The facts established during the prosecution's case in chief provided substantial evidence upon which a reasonable mind could find guilt beyond a reasonable doubt. While Schaeffer then testified as to the reasons for the condition of the equipment and the horses, the jurors, not this Court, determine the weight and credibility to be given the testimony. Allen, supra at 162. As we do not substitute our judgment for theirs, we conclude that there is sufficient evidence to sustain the verdict.
Accordingly, we affirm.
Ralph J. Erickstad, C.J.
Gerald W. VandeWalle
Beryl J. Levine
Herbert L. Meschke
H.F. Gierke, III
1. Section 36-21.1-02, N.D.C.C., provides:
"Overworking or mistreating animals.
"1. No person may overdrive, overload, torture, cruelly beat, neglect, or unjustifiably injure, maim, mutilate, or kill any animal, or cruelly work any animal when unfit for labor.
"2. No person may deprive any animal over which he has charge or control of necessary food, water, or shelter.
"3. No person may keep any animal in any enclosure without exercise and wholesome change of air.
"4. No person may abandon any animal.
"5. No person may allow any maimed, sick, infirm, or disabled animal of which he is the owner, or of which he has custody, to lie in any street, road, or other public place for more than three hours after notice.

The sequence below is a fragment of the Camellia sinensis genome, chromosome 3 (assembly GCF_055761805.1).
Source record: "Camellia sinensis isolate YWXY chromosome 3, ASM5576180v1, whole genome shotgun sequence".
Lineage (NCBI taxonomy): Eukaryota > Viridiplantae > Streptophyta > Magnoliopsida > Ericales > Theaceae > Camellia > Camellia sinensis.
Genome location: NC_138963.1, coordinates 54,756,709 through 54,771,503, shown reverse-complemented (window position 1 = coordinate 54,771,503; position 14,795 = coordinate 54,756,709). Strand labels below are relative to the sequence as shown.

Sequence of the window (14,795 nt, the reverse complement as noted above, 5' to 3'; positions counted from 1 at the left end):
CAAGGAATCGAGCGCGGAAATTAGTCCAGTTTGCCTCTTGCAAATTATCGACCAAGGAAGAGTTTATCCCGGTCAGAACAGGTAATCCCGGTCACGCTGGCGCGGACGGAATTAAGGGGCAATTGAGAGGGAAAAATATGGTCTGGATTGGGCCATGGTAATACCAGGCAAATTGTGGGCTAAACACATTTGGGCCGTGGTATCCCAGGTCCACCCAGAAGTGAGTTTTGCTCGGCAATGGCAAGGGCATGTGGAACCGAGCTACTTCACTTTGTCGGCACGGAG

"6. No person may willfully instigate, or in any way further, any act of cruelty to any animal or animals, or any act tending to produce such cruelty.
"7. No person may cage any animal for public display purposes unless the display cage is constructed of solid material on three sides to protect the caged animal from the elements, and unless the horizontal dimension of each side of the cage is at least four times the length of the caged animal. The provisions of this subsection do not apply to the North Dakota state fair association, to agricultural fair associations, to any agricultural display of caged animals by any political subdivision, or to district, regional, or national educational livestock or poultry exhibitions. Zoos which have been approved by the health district or the governing body of the political subdivision which has jurisdiction over the zoos are exempt from the provisions of this subsection.
"8. Repealed by S.L. 1975, ch. 106, § 397.11
2. Rule 29, N.D.R.Crim.P., in relevant part, provides:
"(a) Motion Before Submission to Jury. The court on motion of a defendant or of its own motion shall order the entry of judgment of acquittal of one or more offenses charged in the indictment, information, or complaint after the evidence on either side is closed if the evidence is insufficient to sustain a conviction of such offense or offenses. If a defendant's motion for judgment of acquittal at the close of the evidence offered by the prosecution is not granted, the defendant may offer evidence without having reserved the right."
3. For a review of the historical development of Rule 29, N.D.R.Crim.P., see State v. Allen, 237 N.W.2d 154 (N.D. 1975).